PHOTO: Some Tasmanian real estate agents have not had a listing for three months.(ABC News: Ian Cutmore)
A falling number of houses on the market in Tasmania is encouraging real estate agents to “race to the bottom”, or leave the industry entirely, some agents say.
- New listing levels of property for sale in Tasmania are 8 per cent lower than the previous five-year average, according to new CoreLogic data
- The Real Estate Institute of Tasmania says it’s “begging” agents not to discount their commission as they compete for scarce listings
- The CoreLogic report also shows an increase in net overseas migration to Tasmania
“It’s brutal. It’s a matter of survival, there’s no doubt about it,” Harcourts Signature director Gary Quan said.
Mr Quan’s agency runs four real estate offices in southern Tasmania.
He said some agents had not had a listing for three to four months.
“They prospect all day, make calls, it’s quite demoralising,” he said.
“Everyone’s prospecting madly trying to drum up business, talking to people, talking them into putting their property on the market, offering longer settlements.
“It’s almost a race to the bottom particularly with commissions and agents out there offering very good deals in terms of free advertising, low commissions.”
The latest data from property market analyst group CoreLogic shows Hobart house values increased by 7 per cent in the three months to April, the second-highest increase of the capital cities.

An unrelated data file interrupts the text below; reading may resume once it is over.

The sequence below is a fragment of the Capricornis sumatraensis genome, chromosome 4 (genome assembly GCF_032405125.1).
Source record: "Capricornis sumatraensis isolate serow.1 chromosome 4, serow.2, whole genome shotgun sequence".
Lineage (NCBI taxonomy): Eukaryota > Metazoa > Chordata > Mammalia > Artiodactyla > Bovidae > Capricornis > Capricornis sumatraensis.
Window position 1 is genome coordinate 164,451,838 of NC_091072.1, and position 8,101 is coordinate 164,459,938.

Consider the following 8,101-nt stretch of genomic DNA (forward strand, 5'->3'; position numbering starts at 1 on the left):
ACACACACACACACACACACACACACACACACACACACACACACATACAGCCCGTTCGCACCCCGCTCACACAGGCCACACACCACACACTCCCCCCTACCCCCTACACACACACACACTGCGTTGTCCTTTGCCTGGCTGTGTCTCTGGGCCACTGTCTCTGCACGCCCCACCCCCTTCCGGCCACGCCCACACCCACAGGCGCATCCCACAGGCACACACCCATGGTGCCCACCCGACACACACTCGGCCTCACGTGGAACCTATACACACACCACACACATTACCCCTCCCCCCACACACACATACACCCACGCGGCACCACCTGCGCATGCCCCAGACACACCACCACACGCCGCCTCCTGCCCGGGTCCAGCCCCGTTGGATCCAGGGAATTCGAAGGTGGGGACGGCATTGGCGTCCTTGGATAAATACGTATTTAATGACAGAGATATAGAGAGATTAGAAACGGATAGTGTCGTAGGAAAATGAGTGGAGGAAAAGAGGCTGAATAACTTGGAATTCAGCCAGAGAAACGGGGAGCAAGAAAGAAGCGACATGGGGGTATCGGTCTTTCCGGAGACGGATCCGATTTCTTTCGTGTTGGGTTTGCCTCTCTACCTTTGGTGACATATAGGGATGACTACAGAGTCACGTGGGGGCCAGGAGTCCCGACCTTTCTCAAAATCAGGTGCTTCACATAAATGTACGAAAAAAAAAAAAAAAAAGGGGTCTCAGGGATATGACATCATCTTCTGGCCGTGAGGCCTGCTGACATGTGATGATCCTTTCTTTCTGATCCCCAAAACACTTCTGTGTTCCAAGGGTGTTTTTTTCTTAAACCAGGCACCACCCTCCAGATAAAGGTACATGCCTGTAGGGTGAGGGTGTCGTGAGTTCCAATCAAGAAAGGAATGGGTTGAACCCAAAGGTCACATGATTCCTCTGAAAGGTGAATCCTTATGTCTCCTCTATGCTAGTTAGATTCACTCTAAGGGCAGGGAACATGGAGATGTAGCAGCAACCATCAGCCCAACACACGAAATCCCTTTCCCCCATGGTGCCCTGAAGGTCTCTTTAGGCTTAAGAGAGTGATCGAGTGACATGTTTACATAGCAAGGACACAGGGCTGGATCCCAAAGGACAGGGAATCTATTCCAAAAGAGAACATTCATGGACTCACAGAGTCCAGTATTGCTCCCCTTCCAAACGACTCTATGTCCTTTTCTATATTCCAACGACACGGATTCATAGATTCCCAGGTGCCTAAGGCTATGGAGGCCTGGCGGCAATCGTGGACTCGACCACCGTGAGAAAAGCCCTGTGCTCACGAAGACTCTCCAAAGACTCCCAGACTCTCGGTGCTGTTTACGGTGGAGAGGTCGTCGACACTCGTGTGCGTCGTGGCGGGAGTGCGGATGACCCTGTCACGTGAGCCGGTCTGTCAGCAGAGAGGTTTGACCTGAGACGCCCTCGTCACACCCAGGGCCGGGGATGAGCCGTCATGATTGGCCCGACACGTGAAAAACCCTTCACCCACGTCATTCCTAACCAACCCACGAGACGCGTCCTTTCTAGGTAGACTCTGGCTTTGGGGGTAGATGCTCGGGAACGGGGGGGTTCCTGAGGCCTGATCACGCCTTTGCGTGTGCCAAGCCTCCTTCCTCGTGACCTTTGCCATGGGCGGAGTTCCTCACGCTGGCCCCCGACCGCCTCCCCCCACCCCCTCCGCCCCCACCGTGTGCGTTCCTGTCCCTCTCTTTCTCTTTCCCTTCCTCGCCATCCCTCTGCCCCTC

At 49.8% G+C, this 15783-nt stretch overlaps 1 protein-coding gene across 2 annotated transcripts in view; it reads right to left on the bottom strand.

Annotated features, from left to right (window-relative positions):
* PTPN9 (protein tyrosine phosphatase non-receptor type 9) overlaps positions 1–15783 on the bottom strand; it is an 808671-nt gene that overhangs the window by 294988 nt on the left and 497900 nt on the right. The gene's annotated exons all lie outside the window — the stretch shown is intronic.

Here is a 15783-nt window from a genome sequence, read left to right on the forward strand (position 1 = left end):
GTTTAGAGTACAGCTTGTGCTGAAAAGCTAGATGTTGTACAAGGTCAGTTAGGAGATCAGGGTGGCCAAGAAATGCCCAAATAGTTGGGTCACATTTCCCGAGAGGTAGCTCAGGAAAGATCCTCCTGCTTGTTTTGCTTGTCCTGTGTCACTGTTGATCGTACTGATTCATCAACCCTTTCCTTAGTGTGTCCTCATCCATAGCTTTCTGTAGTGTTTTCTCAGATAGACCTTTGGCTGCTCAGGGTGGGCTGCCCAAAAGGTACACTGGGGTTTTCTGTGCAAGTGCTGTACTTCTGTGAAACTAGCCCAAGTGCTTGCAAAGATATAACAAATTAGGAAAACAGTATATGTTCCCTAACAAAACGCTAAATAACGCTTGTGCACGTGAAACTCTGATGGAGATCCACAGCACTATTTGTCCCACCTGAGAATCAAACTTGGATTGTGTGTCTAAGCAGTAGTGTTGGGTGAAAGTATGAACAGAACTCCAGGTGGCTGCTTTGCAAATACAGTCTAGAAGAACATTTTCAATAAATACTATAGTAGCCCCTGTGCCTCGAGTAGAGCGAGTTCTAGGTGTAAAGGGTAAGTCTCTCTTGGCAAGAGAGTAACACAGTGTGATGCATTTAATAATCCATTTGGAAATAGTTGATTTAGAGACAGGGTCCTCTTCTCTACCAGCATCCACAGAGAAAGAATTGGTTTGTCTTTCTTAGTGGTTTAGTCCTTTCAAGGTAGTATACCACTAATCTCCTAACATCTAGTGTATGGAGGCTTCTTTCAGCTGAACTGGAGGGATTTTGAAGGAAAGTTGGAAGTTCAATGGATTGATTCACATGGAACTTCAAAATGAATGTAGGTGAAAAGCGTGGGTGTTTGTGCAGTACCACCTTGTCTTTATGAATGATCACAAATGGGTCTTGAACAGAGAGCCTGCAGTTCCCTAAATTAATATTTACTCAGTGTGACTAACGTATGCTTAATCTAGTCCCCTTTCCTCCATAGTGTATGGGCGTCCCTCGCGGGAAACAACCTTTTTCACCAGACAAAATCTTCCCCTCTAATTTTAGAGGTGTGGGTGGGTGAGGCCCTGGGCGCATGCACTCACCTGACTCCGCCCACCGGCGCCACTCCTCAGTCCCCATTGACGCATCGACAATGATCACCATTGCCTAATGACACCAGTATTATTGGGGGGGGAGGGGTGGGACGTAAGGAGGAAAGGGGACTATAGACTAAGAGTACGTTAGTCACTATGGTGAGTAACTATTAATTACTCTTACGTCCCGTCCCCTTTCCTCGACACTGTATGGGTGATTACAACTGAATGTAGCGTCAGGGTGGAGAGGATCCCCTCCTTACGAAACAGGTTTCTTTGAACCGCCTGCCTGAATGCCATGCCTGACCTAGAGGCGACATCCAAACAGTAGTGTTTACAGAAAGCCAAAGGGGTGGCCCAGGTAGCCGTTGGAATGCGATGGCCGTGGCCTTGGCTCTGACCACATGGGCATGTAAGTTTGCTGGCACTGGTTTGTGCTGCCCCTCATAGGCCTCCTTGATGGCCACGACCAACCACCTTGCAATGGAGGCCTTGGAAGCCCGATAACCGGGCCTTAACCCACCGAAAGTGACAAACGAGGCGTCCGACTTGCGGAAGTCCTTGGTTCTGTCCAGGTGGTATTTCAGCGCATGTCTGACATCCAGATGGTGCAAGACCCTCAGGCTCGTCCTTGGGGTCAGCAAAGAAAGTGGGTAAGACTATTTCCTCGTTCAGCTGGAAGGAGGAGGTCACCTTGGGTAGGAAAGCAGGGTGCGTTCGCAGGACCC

Over the same period, values in regional Tasmania increased by 7.7 per cent.
“Dwelling price increases across Tasmania have been particularly exacerbated by low listings levels,” the report said.
“Unlike other parts of Australia, 2021 has not seen a resurgence in new stock being added to the market for sale.”
According to the report, new listings levels were 8 per cent lower than the previous five-year average, and as of May 23, the count of total listings on the market across Tasmania was 46.1 per cent lower than where listings would typically be at that time of year.
Real Estate Institute of Tasmania president Mandy Welling said the shortage of properties on the market was “severe”.
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